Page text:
Extreme Poverty Has Dropped in Half Since 1990
Geege Schuman stashed this in Poverty
So why aren’t we celebrating the good news?
Well, for starters, it depends on who is included as “we.” For Americans, huge achievements in poverty reduction seem at odds with trends in the United States. In a sense, this is a misperception. Columbia University researchers found that poverty has decreased from 26% to 16% since 1967, when the policies of Lyndon Johnson’s “war on poverty” began to take affect.
On the other hand, that reduction relied solely on the introduction of a safety net. Official metrics, which do not account for benefits like nutritional assistance, find that the incidence of poverty in the U.S. has not budged since 1967. In addition, the average wage of the American worker has stagnated, and the share of income earned by the top one percent of earners doubled over the same time frame. This has almost nothing to do with extremepoverty, but to an American audience, a context in which the rich seem to be getting richer and the poor poorer is at odds with this optimistic global narrative. One paradox of recent economic trends is that inequality has increased nationally in the West, but decreased globally as poor countries like China, India, and Indonesia catch up with the wealth of the U.S. and Europe.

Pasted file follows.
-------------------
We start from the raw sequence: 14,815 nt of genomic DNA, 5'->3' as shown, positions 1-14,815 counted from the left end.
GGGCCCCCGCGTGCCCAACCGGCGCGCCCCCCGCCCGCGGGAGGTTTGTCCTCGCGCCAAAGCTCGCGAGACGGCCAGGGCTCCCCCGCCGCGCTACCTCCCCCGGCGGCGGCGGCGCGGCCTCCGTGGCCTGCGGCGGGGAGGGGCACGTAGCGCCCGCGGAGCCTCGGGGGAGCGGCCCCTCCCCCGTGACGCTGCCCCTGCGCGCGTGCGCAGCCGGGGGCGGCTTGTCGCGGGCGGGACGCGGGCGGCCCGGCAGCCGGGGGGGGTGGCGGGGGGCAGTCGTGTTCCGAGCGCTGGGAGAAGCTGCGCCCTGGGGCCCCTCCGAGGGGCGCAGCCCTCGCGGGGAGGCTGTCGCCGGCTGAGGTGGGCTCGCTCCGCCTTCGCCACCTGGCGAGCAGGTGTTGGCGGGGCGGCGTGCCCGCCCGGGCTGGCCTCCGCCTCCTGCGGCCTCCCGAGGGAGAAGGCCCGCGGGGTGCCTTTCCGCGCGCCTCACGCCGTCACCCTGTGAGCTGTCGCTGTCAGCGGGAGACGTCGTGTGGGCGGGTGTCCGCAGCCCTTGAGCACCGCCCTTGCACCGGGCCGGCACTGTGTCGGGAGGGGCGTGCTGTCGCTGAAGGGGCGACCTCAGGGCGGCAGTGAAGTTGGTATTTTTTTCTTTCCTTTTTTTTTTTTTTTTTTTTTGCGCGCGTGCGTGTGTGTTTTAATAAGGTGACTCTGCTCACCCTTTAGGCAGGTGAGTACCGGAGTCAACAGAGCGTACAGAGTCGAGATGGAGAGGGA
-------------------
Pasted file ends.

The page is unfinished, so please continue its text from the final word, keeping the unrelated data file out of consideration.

So, extreme poverty in the world is down.
But poverty in America is not.